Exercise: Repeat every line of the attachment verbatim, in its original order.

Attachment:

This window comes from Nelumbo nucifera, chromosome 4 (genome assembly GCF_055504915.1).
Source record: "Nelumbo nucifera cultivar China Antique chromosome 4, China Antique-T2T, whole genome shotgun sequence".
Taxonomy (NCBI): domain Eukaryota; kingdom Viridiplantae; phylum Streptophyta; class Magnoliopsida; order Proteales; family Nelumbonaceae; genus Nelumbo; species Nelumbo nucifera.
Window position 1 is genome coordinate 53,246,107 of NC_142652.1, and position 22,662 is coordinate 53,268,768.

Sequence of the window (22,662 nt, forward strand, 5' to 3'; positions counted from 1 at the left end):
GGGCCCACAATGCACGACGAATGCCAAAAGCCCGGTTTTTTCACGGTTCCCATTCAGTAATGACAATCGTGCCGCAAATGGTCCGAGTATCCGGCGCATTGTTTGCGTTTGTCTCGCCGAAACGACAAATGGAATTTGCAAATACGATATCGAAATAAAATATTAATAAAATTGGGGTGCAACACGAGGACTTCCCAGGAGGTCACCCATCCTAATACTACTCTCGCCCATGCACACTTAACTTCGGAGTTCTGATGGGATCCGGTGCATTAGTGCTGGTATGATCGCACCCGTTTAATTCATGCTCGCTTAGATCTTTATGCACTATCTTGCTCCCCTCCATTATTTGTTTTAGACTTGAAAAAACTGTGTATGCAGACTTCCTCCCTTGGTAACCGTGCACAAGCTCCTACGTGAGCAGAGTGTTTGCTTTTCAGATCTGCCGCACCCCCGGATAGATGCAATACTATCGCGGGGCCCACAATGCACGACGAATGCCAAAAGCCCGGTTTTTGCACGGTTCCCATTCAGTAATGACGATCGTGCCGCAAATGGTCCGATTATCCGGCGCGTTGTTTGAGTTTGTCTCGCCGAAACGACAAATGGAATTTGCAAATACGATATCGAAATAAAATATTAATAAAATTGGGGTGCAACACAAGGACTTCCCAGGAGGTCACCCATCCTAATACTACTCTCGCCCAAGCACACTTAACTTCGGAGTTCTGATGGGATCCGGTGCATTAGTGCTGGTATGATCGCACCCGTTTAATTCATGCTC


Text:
This window comes from Nelumbo nucifera, chromosome 4 (genome assembly GCF_055504915.1).
Source record: "Nelumbo nucifera cultivar China Antique chromosome 4, China Antique-T2T, whole genome shotgun sequence".
Taxonomy (NCBI): domain Eukaryota; kingdom Viridiplantae; phylum Streptophyta; class Magnoliopsida; order Proteales; family Nelumbonaceae; genus Nelumbo; species Nelumbo nucifera.
Window position 1 is genome coordinate 53,246,107 of NC_142652.1, and position 22,662 is coordinate 53,268,768.

Sequence of the window (22,662 nt, forward strand, 5' to 3'; positions counted from 1 at the left end):
GGGCCCACAATGCACGACGAATGCCAAAAGCCCGGTTTTTTCACGGTTCCCATTCAGTAATGACAATCGTGCCGCAAATGGTCCGAGTATCCGGCGCATTGTTTGCGTTTGTCTCGCCGAAACGACAAATGGAATTTGCAAATACGATATCGAAATAAAATATTAATAAAATTGGGGTGCAACACGAGGACTTCCCAGGAGGTCACCCATCCTAATACTACTCTCGCCCATGCACACTTAACTTCGGAGTTCTGATGGGATCCGGTGCATTAGTGCTGGTATGATCGCACCCGTTTAATTCATGCTCGCTTAGATCTTTATGCACTATCTTGCTCCCCTCCATTATTTGTTTTAGACTTGAAAAAACTGTGTATGCAGACTTCCTCCCTTGGTAACCGTGCACAAGCTCCTACGTGAGCAGAGTGTTTGCTTTTCAGATCTGCCGCACCCCCGGATAGATGCAATACTATCGCGGGGCCCACAATGCACGACGAATGCCAAAAGCCCGGTTTTTGCACGGTTCCCATTCAGTAATGACGATCGTGCCGCAAATGGTCCGATTATCCGGCGCGTTGTTTGAGTTTGTCTCGCCGAAACGACAAATGGAATTTGCAAATACGATATCGAAATAAAATATTAATAAAATTGGGGTGCAACACAAGGACTTCCCAGGAGGTCACCCATCCTAATACTACTCTCGCCCAAGCACACTTAACTTCGGAGTTCTGATGGGATCCGGTGCATTAGTGCTGGTATGATCGCACCCGTTTAATTCATGCTC